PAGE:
Naturism in Paris – A Good Idea or Not?

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In a year when some regions of France are defying a recent Paris court ruling and enforcing a ban on the burkini, councillors in Paris are planning a public space where people can let it all hang out in the capital

Last Monday, the regional council in Paris validated the notion of creating a naturist zone in the French capital. Given the recent political/social tensions in a country that is still in a State of Emergency (though most visitors would hardly notice), is it the right time for such naked ambition?

Following a proposal from the ecologist bloc, the Conseil de Paris voted last Monday (26th of September) in favour of experimenting with a zone open to naturists in Paris. It won’t be a case of a nudist free-for-all in Paris, of course, but a designated public space – probably a park – which will become a naturist zone. It won’t be the only city in Europe to do so but it will be a first for a European capital.

What exactly is naturism?
According to the French naturist organisation, “naturism is a way of living in harmony with nature, characterised by the practice of collective nudity with the intention of encouraging respect of self, of others and of the environment.” According to the PRO of the Fédération française du naturisme Yves Leclerc, naturism also eliminates all social barriers: “Clothing is a social marker. A banker doesn’t buy clothing in the same shop as a worker. When you get rid of it, we all become the same – two arms, two legs, a trunk and a head.”

Where else is it practised in France and who does it?
There are approximately two million practising French naturists, plus another two million tourists who come to France every year to disrobe in one of the some 460 naturist zones throughout the country. Theses zones are made up of 155 commercial camp sites, 155 naturist association sites with a camp site or other leisure area and 73 beaches (by the sea or by the lake) where the practice of naturism is legal. “You can be a naturist almost anywhere in France,” says Leclerc, wearing nothing but a smile and pointing out that even the very northerly Cotentin Peninsula (where ferries from Ireland pull in at Cherbourg) has three nudist beaches. “France is the number one naturist tourist destination in the world!”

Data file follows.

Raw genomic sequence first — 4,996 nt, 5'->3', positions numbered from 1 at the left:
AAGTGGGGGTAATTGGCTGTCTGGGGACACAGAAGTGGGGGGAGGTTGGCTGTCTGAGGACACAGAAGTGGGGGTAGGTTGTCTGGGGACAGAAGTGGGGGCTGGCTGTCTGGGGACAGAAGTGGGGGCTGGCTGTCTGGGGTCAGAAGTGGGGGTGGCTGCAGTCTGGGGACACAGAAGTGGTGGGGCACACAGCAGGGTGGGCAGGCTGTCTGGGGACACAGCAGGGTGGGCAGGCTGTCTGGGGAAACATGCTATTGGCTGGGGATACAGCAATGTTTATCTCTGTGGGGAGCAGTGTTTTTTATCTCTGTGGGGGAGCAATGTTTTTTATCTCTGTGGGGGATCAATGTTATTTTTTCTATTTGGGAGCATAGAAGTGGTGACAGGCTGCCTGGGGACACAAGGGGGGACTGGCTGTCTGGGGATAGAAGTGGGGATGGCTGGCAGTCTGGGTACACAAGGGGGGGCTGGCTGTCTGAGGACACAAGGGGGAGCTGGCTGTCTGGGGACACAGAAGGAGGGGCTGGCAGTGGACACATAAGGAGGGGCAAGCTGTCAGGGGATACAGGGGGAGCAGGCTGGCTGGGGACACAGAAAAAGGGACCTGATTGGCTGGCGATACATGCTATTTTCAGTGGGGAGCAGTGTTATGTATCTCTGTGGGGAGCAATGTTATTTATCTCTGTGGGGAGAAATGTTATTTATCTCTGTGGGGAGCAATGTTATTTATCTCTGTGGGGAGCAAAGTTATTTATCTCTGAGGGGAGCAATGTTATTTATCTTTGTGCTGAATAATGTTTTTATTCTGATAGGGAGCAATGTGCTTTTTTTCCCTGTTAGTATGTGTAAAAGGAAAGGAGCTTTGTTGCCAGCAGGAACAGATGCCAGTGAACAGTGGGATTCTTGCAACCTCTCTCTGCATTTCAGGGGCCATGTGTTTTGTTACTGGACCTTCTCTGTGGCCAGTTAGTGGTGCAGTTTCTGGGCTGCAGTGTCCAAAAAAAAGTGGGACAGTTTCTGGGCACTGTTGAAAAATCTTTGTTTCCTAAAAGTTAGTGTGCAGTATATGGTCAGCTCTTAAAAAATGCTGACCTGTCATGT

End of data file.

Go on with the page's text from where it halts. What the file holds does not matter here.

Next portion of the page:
With long coasts on both the Atlantic and Mediterranean, naturism had its first roots in camp sites. Then about 40-45 years ago, the French tourist authorities took note of the fact that many tourists were heading to Spain and that they had to be given new alternatives in France. The “Racine” mission of developing the Languedoc-Roussillon coastline began (now known as Nouvelle Aquitaine) and with it was integrated a plan to make room for a naturist niche. It was at this time that the large-scale naturist developments at Cap d’Agde and Port Leucate began.

As for what kind of people engage in naturism, it is difficult to establish when, as Yves Leclerc points out, everyone looks the same without their clothes on: “Bankers and workers are often sharing an aperitif, each without knowing what the other does for a living!”

Is it really that weird to be naked in the city?

You hardly need to go back in time as far as Adam and Eve to realise that the desire to conceal our bodies at all costs is something that is well anchored in our collective psyche – in Europe as in elsewhere in the world. Human beings – unlike animals – have chosen to dress themselves. Perhaps is to simply be less cold but perhaps it’s also to avoid being in a state of constant temptation. In France, the relevant law states that “sexual exhibition imposed on the view of another person in a place accessible to the view of the general public is punishable by up to one year imprisonment and a fine of €15,000.”

Are there any other cities where naturism is practised?

In Paris, this already exists to a certain extent: During certain designated hours on the timetable, you can swim naked at the Roger Le Gall public swimming pool in the 18th arrondissment, once you get the OK from the Paris Naturists Association. In other cities across Europe – especially in Germany – the practise of naturism is more common. Both in Munich and Berlin, there are naturist and clothing-optional outdoor zones in certain public parks. In Berlin, it is legal to take off your clothes once the mercury goes above 25 degrees Celsius. In Barcelona – a seaside city – a section of Mar Bella beach is dedicated to nudist bathing; you can even get there on the metro.

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